Years ago I worked with Muslims in Vienna and abroad (diplomats, projects, and investments). Although religious and strictly adhering HALAL, the practice of religion was not so fundamental as now. Today their thinking and actions are more Sharia-oriented: secular Muslims are probably in the defense. Particular young people whose understanding of their religion is problematic and alienated from our values. The integration particularly of young men looking for a better life and status in Austria, – mostly grown up in a traditional society and gathering their clan later -, entails the risk that parallel societies develop in our democratic society not sharing our values and Sustainable Development Goals: SDG 4 – Ensure inclusive and equitable quality education; SDG 5 – Achieve gender equality and empower all women and girls, SDG 16 – promote peaceful and inclusive societies for sustainable development, provide access to justice for all. Fortunately, modern Muslims living in Austria appreciate our attitudes and values and are critical like modern Christians to their religion when it comes to humanity, equality, education, freedom, peace and empowerment of all women and girls.To avoid the risk of creating parallel societies liberal Muslim associations (like in Austria) should be involved in the process of integration of those young men harboring opportunities as well as to defend threats. However, Islam experts agree: most extremists remain to be an extremist.
“… those refugees looking for shelter (in Germany), must obey our laws and traditions and learn German, multiculturalism leads to parallel societies, multiculturalism remains an illusion…”. (Germany’s Chancellor Angela Merkel to the refugee crisis)
Roland Leithenmayr VfV
Sharia versus Rules of Law
The most significant event today is the aggressive movement of the Islamist to restore their holy law. The Islamist view the introduction of the Sharia as the only mean to solve social, moral, political and economic problems. Because of their mordant behavior, the global international order is shaken. To blame are politicians and other groups supporting or tolerating Islamist activities for reasons of their own particular in the past. Unfortunately, those people don’t understand Islamic-Law or know much of its content or what it is supposed to achieve. Islamic law means different things to different people with different interpretations. One of the pressing questions is to what extent, – in theory and practice -, confirms the Islamic law to the “Rules of Law” applied in democratic countries. The application of the Islamic Law varies enormously. Constitutional scholars view the Islamic Law as the political function. Every Islamic group puts its priority on particular aspects ignoring much else. Religious Islamic scholars are recognized as guards, interpreters and transmitters of Islamic Law; therefore, they dominate how the Islamic Law should be applied in private, business, social and political matters. Contrary to most democratic countries the rulers of Islamic countries are accountable to Islamic Law. Liberal educated citizen consider the influence of conservative and radical Islamism in Europe with significant concerns while their opponents see the Sharia as a cultural asset. They could well imagine that in addition to our justice, – complying to our mentally and culture -, the Sharia shall be launched establishing a form of parallel society. Liberal citizens trust that Muslim thinkers in Europe will force a European-style Islam. Most experts are against the ideology of multiculturalism, but also warn of intolerance.The Sharia has a substantial impact on Sustainable Development Goals (SDG) not only in Muslim countries. ; It is an important issue which needs to be addressed and shall be further elaborated in religious dialogue and Global Ethics, Government Accountability, equal access to justice and the political process, and efficiency of the legal, political and economic systems, clear and stable laws, protection of human rights, property rights and trust.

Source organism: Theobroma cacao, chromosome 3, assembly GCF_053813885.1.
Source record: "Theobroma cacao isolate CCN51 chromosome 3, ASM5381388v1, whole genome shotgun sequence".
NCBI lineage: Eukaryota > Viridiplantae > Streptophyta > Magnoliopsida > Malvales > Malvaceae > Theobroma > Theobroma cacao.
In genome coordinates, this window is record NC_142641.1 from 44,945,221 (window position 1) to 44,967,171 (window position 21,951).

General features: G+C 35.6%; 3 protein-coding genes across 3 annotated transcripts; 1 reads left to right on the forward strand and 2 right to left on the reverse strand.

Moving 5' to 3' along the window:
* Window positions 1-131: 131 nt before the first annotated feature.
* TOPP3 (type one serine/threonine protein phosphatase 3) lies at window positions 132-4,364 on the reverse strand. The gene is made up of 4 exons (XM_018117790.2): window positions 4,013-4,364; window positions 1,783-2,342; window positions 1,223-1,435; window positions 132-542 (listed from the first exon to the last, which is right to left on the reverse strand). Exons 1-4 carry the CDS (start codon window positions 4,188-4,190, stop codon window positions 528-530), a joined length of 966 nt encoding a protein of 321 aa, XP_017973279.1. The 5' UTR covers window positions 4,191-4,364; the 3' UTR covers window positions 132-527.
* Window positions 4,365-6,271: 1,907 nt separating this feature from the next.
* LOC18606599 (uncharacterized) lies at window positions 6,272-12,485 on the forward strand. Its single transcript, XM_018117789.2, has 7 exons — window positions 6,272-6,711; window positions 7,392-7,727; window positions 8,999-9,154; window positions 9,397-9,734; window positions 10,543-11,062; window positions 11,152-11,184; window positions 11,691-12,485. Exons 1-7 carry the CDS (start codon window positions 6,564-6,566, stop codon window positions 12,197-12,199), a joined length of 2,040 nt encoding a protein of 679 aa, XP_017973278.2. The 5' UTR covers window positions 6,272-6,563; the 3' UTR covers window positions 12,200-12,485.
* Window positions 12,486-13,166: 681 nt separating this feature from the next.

Roland Leithenmayr VfV
Gebhard Fidler and Richard Löffler of VfV are involved among others to draw an Austrian Standard ONR 142001 for Islamic Finance.